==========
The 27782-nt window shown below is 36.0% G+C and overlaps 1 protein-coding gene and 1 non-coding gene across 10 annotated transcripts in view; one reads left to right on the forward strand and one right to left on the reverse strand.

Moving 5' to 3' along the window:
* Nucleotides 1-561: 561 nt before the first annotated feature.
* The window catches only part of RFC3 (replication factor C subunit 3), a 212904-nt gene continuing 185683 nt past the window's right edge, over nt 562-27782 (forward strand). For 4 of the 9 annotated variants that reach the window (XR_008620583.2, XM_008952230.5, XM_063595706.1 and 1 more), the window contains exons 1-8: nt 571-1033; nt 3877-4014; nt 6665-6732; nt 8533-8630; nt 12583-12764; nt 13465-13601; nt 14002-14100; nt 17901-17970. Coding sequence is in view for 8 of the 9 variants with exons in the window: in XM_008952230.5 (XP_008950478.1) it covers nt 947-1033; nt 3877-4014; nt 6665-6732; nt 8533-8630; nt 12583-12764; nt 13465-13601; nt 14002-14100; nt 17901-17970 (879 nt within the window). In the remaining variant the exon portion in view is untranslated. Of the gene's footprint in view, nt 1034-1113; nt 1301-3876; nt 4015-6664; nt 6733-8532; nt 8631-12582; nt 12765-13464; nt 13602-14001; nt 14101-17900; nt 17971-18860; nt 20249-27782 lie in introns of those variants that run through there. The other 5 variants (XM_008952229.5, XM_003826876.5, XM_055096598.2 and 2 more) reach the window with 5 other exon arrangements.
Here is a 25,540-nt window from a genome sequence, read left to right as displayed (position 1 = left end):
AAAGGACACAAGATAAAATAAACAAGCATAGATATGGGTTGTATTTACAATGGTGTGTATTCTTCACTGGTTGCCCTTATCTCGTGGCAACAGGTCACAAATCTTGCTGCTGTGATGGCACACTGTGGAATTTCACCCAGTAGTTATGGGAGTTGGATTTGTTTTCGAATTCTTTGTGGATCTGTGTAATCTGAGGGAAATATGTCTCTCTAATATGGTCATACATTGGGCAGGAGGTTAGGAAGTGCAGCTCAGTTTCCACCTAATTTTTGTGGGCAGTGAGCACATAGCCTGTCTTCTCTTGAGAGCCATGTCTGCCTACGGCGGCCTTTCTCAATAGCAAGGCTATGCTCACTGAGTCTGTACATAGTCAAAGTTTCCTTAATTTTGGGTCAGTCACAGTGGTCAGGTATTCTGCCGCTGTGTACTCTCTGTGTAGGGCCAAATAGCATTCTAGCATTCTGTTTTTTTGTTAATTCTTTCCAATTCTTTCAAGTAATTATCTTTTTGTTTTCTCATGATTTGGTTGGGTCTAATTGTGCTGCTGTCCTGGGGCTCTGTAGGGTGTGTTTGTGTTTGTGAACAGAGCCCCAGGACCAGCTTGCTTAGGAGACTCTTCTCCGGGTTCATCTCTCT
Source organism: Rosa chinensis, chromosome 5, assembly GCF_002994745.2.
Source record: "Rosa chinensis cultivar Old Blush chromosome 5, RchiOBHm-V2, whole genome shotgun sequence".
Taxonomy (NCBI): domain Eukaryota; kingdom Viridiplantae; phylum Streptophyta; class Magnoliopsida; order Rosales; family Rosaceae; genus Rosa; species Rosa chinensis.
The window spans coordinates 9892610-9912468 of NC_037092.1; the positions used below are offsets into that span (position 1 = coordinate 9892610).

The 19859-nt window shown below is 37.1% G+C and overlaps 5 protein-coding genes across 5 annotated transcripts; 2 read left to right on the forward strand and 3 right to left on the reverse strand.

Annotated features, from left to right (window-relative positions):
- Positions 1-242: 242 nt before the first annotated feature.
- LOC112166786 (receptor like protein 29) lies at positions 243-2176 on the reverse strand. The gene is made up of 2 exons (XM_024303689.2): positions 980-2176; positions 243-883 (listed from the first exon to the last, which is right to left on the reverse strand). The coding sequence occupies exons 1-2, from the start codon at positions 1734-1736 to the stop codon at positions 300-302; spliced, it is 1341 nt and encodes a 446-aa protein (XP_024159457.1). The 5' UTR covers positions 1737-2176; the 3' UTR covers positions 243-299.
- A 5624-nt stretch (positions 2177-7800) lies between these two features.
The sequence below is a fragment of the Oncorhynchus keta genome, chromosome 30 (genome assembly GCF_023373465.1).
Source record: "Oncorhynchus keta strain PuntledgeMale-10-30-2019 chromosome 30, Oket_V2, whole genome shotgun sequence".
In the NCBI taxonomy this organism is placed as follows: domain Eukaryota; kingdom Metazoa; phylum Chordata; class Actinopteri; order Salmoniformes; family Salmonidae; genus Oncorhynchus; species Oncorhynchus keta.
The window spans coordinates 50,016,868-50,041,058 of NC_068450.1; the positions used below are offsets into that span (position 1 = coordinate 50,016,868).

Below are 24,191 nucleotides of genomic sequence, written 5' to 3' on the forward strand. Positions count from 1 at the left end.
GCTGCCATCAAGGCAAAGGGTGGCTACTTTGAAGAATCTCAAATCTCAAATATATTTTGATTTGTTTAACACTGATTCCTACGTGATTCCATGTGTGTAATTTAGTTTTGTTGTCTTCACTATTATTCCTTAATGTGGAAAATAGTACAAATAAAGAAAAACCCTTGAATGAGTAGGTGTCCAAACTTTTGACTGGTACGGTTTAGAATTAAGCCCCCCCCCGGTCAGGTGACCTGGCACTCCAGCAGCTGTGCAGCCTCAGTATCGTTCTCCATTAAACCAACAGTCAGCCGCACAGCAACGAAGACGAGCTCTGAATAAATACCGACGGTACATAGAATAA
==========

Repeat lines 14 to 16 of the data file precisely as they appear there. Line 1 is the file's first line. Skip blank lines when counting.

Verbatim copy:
- LOC112166786 (receptor like protein 29) lies at positions 243-2176 on the reverse strand. The gene is made up of 2 exons (XM_024303689.2): positions 980-2176; positions 243-883 (listed from the first exon to the last, which is right to left on the reverse strand). The coding sequence occupies exons 1-2, from the start codon at positions 1734-1736 to the stop codon at positions 300-302; spliced, it is 1341 nt and encodes a 446-aa protein (XP_024159457.1). The 5' UTR covers positions 1737-2176; the 3' UTR covers positions 243-299.
- A 5624-nt stretch (positions 2177-7800) lies between these two features.
The sequence below is a fragment of the Oncorhynchus keta genome, chromosome 30 (genome assembly GCF_023373465.1).